However, though food delivery interest levels had reduced by June 2020, they remained at a higher interest level than had been achieved in 2019 and in fact the highest level of the previous 5 years. This new 2020 food delivery interest level was double that of 2019.
Food Delivery Brands
While overall interest in food delivery was up, what did that mean for specific providers of food delivery? Looking more specifically at popular food delivery companies, we can see how the pandemic affected the interest in their services across the year.
Taking three of the biggest providers: Deliveroo (Blue), Uber Eats (Red) and Just Eat (Yellow), we can see that their popularity spiked considerably during the first lockdown.
In fact, Deliveroo saw an initial 70% increase in March 2020, and Uber Eats saw a 65% increase. Just Eat saw a 54% increase in interest. It is worth noting that interest in Just Eat was 70% higher than both Deliveroo and Uber Eats to begin with.
Further into 2020, particularly in the latter half of the year as lockdowns eased and the tier system came into effect, along with the Government’s Eat Out To Help Out initiative, the interest in all these delivery services levelled out. However, none returned to their previous lower levels.
Interest in food delivery for at least some people continued, perhaps due to inability to get to grocery stores or, for those more financially well off, for simplicity so they didn’t have to cook and could have a variety of foods delivered straight to their door.
The Google Trends graph also shows that interest spiked for Deliveroo, Uber Eats and Just Eat during the third UK lockdown, from December 26th 2020, and remained at elevated levels throughout the rest of Christmas and into January 2021.
Naturally, not everyone was jumping to order hot food. Many were simply keen to get regular groceries in. For some this could have been due to needing to shield or isolate, while others might have been avoiding going to supermarkets due to concern about COVID-19 transmission.
Those who did go to the supermarket, particularly at the start of the first lockdown, found that some people had taken to stockpiling certain items, like toilet roll and tinned foods, making them hard to get hold of. Consequently, people turned to supermarket deliveries to try and get a future order in and so avoid missing out.
Looking at Google searches for delivery from the main supermarkets, we can see a clear increase in interest across five of the biggest brands during the first lockdown: Tesco (Yellow), Asda (Purple), Morrisons (Green), Sainsburys (Red) and Waitrose (Blue).
Similar trends appeared for Ocado and M&S delivery but are not shown in the graph as they were at a much lower interest level comparatively.
Supermarket Delivery Slots
Delivery slots ran out quickly during the start of the pandemic and this continued for much of 2020 and into 2021. But people kept checking in to see if they could snap up a slot as new ones became available. This is reflected in the growth of searches for supermarket specific ‘delivery slots’.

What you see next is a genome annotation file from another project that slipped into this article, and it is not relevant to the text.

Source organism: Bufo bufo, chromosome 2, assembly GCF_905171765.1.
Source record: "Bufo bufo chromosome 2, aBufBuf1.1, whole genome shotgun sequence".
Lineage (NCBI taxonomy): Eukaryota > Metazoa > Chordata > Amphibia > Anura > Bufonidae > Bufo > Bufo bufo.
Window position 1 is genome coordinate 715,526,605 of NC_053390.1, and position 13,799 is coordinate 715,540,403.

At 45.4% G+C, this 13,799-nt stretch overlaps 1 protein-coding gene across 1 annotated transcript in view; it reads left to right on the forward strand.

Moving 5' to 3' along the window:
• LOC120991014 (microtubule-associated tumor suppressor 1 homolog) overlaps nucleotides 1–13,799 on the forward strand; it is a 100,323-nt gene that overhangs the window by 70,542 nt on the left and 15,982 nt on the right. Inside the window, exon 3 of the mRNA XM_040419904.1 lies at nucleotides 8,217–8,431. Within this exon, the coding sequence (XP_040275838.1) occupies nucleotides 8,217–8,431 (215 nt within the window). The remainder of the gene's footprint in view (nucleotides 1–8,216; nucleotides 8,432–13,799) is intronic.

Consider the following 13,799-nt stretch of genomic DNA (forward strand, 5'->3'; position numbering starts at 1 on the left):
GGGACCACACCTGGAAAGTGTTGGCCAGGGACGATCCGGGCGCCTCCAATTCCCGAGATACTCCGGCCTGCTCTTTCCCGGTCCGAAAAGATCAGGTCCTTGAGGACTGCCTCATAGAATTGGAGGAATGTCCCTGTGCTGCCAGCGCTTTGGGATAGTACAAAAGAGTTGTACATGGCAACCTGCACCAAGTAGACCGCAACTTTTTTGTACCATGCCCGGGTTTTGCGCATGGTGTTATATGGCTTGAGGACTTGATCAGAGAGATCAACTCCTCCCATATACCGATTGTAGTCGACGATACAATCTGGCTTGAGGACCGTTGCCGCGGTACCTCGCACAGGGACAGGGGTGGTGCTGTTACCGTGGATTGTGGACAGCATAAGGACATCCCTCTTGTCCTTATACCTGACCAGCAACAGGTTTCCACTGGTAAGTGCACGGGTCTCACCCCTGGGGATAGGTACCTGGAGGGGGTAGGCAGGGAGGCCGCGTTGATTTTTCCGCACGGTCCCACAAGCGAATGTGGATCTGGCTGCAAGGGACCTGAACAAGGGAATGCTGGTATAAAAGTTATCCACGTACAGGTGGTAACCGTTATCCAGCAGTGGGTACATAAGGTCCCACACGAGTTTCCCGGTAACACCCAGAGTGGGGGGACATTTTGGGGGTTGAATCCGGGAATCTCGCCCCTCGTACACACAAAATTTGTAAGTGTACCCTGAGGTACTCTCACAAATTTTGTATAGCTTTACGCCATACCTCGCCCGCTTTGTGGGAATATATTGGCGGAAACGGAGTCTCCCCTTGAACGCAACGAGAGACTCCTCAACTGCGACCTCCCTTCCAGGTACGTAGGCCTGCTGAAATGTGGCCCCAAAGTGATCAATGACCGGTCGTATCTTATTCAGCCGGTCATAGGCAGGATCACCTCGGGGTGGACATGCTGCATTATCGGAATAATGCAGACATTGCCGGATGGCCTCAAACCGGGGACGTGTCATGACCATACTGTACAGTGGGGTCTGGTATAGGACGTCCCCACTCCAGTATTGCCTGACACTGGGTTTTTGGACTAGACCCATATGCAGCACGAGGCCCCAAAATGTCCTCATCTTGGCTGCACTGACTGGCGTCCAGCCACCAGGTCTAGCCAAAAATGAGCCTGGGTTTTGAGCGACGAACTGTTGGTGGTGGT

Google Trends reveals clearly that the interest in delivery slots for various supermarkets hugely increased in March and April 2020.
Looking at the interest levels for supermarkets deliveries, for most it was negligible before the lockdowns (see pictured graph with markers).
While Tesco was the most popular supermarket for ‘delivery’, Morrisons was the most popular for ‘delivery slots’.
The huge increase in interest in delivery slots during the first lockdown makes it hard to gauge on the graph what levels were like in the rest of 2020, compared to before it started. Looking at the Google Trends results from June 2020 to the end of the year offers a clearer view:
Interest in delivery slots remained at an elevated level for the second half of the year with Tesco having the most interest by a 50% margin over the next most popular supermarket, Asda. Lower levels of interest were found during August and September, but interest in supermarket delivery slots spiked again in November in the run up to Christmas as customers sought desirable Christmas delivery slots.
Supermarket Christmas Delivery Slots
Looking specifically at Tesco as an example, we can see clearly that interest in Christmas deliveries peaked between the 8th and 14th November.
When comparing those interest levels to the past 5 years, we see a more than 350% increase in interest in Christmas delivery slots in 2020 compared to 2019.
‘Food boxes’ is a somewhat broad term for users making searches in Google, but it can include:
- General food boxes – including meat, fruit, vegetables, dairy and groceries in general.
- Recipe boxes – sometimes also called a ‘meal kit’, they contain the right amounts of specific ingredients to make certain recipes, with instructions included.
All are delivered to your door and so provide another way of getting food to your home. Food box delivery existed before the pandemic but online interest in food boxes had been consistently quite low for five years prior to the first lockdown, as this graph indicates.
Looking at ‘food box delivery’ (blue), ‘food boxes delivered’ (red) and ‘food boxes near me’ (yellow), we can see that, as with general food delivery trends, there was a spike at the start of the first lockdown. ‘Food box delivery’ had the largest spike in interest, with smaller increases for the variant searches.
Now let’s look at how that breaks down by type of food box.
General Grocery Food Boxes
A snapshot of some of the food box searches around ‘meat box delivery’ and ‘fruit and veg delivery’ reveals that all shared a late March (22nd to 28th) boost in interest.
Interest in grocery delivery boxes was negligible before the pandemic started, with levels at 0 or less than 0 compared to the peaks reached in late March 2020.